Sarah Blackwood might not be an angel, but her voice is among the most seraphic in British pop. As the most visible member of Dubstar, the dream-pop band that gave us “Stars” and a remake of Billy Bragg’s “St. Swithin’s Day,” Blackwood was one of the most recognisable faces of the 90s. A decade on, styled as an SAS air hostess reimagined by Wallpaper magazine, she became the voice of Client. While Dubstar always seemed free-spirited – their first album was banned for its depiction of a fuzzy pencil case in a manner that Woolworths found objectionable – Client’s presentation was more controlled: members were designated by letters, had their faces cropped from releases, and aimed for a prim and proper look (never mind that their PR material always seemed to make them look like dominatrices styled by Muji).
This dialectic of pop imagery was finally resolved in 2011, when Blackwood left Client to focus on real life, freeing her to engage with artists as disparate as Fotonovela and Die Krupps. Throughout, her distinctive voice, gently inflected with an accent that signals her Yorkshire roots, has carried melodies with the kind of sensuous English beauty that would make a choirmaster blush.
Born singing, Blackwood always knew what she wanted to do. After leaving school in Halifax, Blackwood signed up for art college in Newcastle with the aim of finding a band to join. That didn’t work out, but through her then-boyfriend she connected with Steve Hillier and Chris Wilkie, who were performing as The Joans. Replacing Hillier as vocalist, the band became Dubstar, and in 1995 they released their first album, Disgraceful. Produced by Stephen Hague, whose credits included New Order and Pet Shop Boys, the album was finely-crafted, off-center pop: weekends listening to On-U Sound compilations might have influenced the bass lines, but the guitars and strings owed as much of a debt to Cocteau Twins and XTC. Blackwood’s own contribution was less Partridge/Moulding than Fältskog/Lyngstad: there is an ABBA-esque element to the vocals that Hague’s production brings to the fore.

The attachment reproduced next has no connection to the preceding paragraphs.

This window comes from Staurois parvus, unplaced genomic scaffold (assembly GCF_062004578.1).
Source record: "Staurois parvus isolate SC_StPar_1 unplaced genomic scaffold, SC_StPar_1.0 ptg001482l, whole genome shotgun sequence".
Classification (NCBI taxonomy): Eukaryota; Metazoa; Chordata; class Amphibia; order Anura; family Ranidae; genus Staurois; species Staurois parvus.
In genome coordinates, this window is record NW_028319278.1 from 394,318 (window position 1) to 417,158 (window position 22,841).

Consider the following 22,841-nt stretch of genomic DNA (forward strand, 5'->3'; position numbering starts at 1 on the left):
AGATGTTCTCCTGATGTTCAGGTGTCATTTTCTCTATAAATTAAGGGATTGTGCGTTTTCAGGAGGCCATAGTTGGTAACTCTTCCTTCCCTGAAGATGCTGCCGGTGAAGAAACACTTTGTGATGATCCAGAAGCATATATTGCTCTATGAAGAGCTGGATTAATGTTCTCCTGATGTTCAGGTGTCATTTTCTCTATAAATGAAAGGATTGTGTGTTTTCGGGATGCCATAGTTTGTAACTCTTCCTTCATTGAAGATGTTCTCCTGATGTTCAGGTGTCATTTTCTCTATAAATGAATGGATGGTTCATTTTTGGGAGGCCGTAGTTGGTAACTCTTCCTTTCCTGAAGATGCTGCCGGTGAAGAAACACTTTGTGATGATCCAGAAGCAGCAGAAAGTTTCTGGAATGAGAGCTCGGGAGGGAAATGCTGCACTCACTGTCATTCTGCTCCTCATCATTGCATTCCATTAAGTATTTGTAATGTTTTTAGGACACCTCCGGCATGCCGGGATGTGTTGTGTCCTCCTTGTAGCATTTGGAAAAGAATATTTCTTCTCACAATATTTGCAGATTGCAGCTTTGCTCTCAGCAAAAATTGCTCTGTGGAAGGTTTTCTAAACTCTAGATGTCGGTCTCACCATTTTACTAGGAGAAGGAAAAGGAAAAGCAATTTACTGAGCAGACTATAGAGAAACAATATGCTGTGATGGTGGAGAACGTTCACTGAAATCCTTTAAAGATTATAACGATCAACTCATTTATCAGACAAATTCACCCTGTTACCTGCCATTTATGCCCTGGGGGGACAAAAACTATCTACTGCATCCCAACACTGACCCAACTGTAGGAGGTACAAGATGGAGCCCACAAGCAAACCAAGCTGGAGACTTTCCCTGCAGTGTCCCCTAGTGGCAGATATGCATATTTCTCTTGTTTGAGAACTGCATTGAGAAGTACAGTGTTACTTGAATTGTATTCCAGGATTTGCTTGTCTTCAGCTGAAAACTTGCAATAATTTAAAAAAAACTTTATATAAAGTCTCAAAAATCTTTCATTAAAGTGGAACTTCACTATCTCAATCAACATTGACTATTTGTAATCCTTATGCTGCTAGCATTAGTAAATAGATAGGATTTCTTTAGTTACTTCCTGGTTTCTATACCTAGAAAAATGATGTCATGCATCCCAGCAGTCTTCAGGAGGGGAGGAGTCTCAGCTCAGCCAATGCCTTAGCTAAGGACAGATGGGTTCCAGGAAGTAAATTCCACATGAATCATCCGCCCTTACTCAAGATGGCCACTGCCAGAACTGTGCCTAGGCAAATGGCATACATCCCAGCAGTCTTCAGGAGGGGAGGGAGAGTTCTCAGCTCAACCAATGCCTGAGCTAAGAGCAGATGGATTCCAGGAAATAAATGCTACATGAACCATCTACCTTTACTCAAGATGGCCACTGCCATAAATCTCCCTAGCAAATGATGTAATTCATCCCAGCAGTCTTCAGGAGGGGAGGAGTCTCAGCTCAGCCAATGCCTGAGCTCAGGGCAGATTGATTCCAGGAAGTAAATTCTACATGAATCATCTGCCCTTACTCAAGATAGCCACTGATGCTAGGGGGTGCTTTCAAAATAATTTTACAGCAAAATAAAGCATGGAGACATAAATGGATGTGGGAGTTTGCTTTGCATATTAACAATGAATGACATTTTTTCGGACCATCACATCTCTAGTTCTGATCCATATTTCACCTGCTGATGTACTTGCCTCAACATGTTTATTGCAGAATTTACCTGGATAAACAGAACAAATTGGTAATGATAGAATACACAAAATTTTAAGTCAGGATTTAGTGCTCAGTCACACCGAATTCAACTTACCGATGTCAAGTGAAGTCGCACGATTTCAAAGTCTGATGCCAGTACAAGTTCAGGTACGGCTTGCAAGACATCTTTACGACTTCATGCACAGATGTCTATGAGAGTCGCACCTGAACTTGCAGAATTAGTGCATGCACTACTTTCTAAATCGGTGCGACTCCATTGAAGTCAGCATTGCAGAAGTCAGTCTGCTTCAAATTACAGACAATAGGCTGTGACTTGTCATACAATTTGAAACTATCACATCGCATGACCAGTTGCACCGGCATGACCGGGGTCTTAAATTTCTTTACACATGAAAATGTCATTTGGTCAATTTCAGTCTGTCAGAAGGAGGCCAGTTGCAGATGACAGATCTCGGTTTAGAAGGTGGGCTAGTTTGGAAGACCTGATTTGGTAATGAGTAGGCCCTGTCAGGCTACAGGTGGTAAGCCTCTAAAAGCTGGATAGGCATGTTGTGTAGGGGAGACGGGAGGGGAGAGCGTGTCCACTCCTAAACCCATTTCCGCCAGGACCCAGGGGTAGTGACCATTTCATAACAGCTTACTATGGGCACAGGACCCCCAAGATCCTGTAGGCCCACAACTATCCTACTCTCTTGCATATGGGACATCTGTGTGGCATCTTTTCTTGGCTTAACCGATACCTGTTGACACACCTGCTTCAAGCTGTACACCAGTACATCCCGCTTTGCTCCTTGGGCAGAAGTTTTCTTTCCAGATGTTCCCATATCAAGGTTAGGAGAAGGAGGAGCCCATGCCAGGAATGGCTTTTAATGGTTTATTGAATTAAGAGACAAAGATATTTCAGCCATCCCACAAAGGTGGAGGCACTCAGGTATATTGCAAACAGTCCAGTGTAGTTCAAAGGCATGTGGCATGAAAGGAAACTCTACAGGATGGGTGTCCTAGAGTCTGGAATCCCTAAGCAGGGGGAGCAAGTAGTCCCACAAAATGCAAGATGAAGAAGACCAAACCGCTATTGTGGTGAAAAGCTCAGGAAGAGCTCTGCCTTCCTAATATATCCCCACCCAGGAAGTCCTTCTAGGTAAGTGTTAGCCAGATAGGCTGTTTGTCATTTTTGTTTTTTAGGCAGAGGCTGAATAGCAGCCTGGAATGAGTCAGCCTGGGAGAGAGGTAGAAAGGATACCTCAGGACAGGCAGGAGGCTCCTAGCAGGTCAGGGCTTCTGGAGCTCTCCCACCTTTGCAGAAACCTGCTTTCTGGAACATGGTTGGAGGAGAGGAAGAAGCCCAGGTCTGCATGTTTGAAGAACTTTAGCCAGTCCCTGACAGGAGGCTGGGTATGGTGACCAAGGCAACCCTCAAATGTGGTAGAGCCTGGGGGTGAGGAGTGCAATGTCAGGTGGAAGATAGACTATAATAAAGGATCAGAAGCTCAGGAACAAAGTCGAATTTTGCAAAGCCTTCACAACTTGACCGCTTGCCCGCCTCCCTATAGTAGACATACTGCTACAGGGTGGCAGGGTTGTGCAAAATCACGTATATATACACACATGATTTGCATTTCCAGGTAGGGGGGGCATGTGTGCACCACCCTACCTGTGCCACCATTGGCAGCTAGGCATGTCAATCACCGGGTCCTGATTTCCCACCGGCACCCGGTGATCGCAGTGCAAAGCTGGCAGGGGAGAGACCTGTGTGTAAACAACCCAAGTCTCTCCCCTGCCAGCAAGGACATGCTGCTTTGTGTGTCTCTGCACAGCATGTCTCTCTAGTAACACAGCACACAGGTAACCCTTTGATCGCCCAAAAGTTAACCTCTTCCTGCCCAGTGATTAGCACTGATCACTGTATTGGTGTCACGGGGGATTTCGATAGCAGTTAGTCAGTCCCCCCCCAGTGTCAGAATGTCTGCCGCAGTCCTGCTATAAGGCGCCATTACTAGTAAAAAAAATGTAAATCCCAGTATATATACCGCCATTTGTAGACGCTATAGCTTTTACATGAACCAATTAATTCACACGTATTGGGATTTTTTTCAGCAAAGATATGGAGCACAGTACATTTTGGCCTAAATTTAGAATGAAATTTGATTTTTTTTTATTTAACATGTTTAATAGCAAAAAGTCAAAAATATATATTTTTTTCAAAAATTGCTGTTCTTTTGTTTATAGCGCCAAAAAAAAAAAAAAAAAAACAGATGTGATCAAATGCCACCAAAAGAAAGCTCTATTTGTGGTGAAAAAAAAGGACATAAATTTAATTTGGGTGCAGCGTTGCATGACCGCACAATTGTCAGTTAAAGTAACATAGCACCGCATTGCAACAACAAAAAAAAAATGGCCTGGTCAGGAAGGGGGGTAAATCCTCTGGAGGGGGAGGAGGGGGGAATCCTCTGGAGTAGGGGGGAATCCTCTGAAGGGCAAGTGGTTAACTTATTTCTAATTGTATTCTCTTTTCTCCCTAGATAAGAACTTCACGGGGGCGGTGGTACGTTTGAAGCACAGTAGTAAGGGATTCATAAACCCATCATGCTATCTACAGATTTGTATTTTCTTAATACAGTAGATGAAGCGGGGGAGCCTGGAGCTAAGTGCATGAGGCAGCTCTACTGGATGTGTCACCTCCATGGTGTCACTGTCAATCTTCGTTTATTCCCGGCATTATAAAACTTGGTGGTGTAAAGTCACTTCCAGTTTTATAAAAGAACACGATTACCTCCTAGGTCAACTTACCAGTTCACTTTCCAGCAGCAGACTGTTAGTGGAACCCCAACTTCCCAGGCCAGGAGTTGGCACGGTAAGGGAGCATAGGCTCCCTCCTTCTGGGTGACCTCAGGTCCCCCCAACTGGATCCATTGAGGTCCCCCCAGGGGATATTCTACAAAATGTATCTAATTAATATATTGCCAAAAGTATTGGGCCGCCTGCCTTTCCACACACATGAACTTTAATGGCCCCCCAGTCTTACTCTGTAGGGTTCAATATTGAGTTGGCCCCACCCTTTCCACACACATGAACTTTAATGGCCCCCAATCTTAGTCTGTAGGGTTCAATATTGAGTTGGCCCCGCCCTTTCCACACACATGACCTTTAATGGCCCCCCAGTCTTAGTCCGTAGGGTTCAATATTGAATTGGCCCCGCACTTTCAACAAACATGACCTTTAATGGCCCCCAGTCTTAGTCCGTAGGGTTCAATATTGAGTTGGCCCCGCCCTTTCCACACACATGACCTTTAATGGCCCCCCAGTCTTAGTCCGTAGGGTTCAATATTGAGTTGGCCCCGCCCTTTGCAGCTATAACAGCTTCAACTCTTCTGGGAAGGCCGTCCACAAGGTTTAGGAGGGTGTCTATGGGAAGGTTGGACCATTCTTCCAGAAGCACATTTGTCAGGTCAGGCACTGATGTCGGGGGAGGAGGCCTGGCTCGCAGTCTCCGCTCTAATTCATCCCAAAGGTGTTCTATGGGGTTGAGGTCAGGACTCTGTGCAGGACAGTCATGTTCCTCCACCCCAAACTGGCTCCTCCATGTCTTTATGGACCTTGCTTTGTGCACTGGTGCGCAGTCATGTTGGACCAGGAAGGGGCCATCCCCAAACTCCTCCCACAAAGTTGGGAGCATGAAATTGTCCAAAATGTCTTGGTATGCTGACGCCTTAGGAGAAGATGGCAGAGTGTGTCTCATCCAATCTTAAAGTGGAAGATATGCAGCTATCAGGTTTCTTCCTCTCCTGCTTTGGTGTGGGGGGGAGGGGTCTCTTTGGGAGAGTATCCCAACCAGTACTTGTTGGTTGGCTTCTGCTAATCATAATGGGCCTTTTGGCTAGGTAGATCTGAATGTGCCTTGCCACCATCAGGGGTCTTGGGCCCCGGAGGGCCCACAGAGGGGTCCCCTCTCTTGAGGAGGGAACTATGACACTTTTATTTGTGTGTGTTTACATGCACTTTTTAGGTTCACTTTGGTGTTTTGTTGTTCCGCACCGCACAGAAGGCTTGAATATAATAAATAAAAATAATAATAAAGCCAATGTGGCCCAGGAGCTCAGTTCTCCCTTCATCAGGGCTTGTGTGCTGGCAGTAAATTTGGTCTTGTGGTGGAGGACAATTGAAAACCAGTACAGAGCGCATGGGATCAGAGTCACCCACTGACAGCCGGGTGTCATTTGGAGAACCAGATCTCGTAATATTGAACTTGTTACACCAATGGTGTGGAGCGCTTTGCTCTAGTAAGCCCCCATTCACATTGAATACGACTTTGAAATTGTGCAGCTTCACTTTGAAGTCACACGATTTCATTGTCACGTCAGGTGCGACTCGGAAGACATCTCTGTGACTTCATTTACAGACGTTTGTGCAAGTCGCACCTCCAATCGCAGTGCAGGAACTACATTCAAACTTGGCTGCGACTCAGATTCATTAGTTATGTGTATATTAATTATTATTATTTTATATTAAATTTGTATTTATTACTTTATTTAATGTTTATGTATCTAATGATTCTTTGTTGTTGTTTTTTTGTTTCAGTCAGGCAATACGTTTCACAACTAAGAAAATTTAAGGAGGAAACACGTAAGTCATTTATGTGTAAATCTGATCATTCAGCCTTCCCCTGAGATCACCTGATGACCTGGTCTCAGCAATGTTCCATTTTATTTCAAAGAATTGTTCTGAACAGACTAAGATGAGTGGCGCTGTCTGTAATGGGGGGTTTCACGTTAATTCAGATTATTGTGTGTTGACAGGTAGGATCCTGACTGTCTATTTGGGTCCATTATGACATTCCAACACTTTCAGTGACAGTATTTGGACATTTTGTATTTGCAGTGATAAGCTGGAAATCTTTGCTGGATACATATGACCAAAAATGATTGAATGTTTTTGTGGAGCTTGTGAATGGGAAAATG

Dubstar lasted for two more albums, which both followed Disgraceful into the UK Top 40. Their second effort, Goodbye, was also helmed by Hague, and it yielded strong songs like “No More Talk,” “I Will Be Your Girlfriend” and “Cathedral Park,” which built on the original template. The turn of the century gave us Make It Better, on which the sound became more emphatic, darker and guitar-driven: “Take It” was originally intended for Gary Numan (who did collaborate with Dubstar on “Redirected Mail” at about the same time); and Led Zeppelin fan Wilkie had been waiting for two albums for his chance to rock out a little. Although rumours of another Dubstar record were floated from time to time, the band’s store of material was as exhausted as its members were of working together. The “Swansong” on Make It Better really was one, as Dubstar disbanded in the album’s wake.
Word got out that Blackwood was available for other assignments, and in 2002 Kate Holmes invited her to join Technique, which incorporated Blackwood as singer and changed its name to Client. Holmes, who had played with Frazier Chorus, was an enormous New Order and Depeche Mode fan, and she quickly hit it off with the pop-loving Blackwood. Adopting the pseudonyms Client:A (for Holmes) and Client:B (for Blackwood), Client were adopted by Andy Fletcher of Depeche Mode, who released the band’s recordings through his Toast Hawaii label. Their first show was at Tobbe Lander’s 2003 Swedish Alternative Music Awards in Gothenburg, Sweden, and a rush of dates across Europe followed. Fletcher became a familiar site at their shows, DJ-ing as Client:F, which permanently cemented their link with Devotees across the continent.